Mixing Family With Business: A Study of Thai Business Groups and the Families Behind Them
Families run a large fraction of business groups around the world. In this paper, we analyze how the structure of the families behind these business groups affects the groups' organization, governance and performance. To address this question, we constructed a unique data set of family trees and business groups for nearly 100 of the largest business families in Thailand. We find a strong positive association between family size and family involvement in the ownership and control of the family business. The sons of the founders play a central role in both ownership and board membership, especially when the founder of the group is gone. The availability of more sons is also associated with lower firm-level performance, especially when the founder is no longer present. We identify a possible governance channel for this performance effect. Excess control by sons, but not other family members, is associated with lower firm performance. In addition, excess control by sons increases with the number of sons and with the death of the founder. One hypothesis that emerges from our analysis is that part of the decay of family-run groups over time may be due to a dilution of ownership and control across a set of equally powerful descendants of the founder, which creates a race to the bottom in tunneling resources out of the group firms.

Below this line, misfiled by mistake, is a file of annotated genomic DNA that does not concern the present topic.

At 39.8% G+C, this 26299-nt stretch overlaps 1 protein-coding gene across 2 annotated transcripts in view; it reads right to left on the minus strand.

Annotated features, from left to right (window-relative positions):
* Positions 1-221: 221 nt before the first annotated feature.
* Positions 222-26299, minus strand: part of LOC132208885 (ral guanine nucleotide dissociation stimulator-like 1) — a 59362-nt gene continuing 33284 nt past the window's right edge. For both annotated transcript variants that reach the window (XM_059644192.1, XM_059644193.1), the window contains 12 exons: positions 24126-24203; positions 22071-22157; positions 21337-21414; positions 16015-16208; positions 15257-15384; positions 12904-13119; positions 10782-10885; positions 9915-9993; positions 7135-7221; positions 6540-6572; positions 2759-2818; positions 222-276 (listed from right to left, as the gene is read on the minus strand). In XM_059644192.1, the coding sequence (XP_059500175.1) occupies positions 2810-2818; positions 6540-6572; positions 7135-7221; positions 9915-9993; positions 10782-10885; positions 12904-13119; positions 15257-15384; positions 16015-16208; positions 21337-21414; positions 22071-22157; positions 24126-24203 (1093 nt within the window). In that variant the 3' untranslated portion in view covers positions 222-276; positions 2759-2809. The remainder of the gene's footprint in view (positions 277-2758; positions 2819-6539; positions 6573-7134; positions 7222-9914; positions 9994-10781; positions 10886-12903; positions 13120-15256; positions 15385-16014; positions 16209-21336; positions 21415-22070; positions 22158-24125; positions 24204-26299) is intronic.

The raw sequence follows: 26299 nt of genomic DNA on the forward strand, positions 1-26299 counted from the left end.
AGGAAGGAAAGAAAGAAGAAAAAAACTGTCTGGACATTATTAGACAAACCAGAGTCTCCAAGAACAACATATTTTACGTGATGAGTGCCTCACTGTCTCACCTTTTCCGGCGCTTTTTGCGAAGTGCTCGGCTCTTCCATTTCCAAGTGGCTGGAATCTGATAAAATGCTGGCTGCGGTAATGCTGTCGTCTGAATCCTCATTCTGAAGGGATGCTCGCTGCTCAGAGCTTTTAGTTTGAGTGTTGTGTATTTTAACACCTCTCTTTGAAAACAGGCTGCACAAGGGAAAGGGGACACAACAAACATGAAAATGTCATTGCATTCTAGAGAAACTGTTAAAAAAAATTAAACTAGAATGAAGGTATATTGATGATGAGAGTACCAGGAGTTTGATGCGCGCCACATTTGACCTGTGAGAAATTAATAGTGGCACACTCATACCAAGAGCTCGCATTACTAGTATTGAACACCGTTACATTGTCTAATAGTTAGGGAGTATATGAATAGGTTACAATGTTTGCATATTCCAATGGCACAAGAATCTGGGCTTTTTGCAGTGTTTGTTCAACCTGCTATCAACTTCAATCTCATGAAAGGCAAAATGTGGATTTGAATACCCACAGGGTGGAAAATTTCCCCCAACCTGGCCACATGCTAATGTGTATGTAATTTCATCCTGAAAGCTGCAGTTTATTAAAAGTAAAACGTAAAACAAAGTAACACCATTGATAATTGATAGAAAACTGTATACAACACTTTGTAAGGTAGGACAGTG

University of Chicago Graduate School of Business, NBER and CEPR; MIT Sloan, NBER, CEPR and BREAD; University of California at San Diego; MIT Sloan, NBER and CEPR. We thank Thorsten Beck, Utpal Bhattacharya, Alexander Dyck, Francisco Pérez-González, Randall Morck, Andrei Shleifer, and seminar participants Emory University, INSEAD, the Mitsui Life Symposium on Global Financial Markets (University of Michigan), the IMF, the MIT Organization Lunch, the MIT Finance Lunch Vanderbilt University, UCSD, UCLA, NBER Conference in Corporate Finance and the European Summer Symposium in financial markets at Gerzensee for many helpful comments. We particularly thank the organizers and participants at the Darden-World Bank emerging markets conference in May 2006.
Bertrand, Marianne & Johnson, Simon & Samphantharak, Krislert & Schoar, Antoinette, 2008. "Mixing family with business: A study of Thai business groups and the families behind them," Journal of Financial Economics, Elsevier, vol. 88(3), pages 466-498, June. citation courtesy of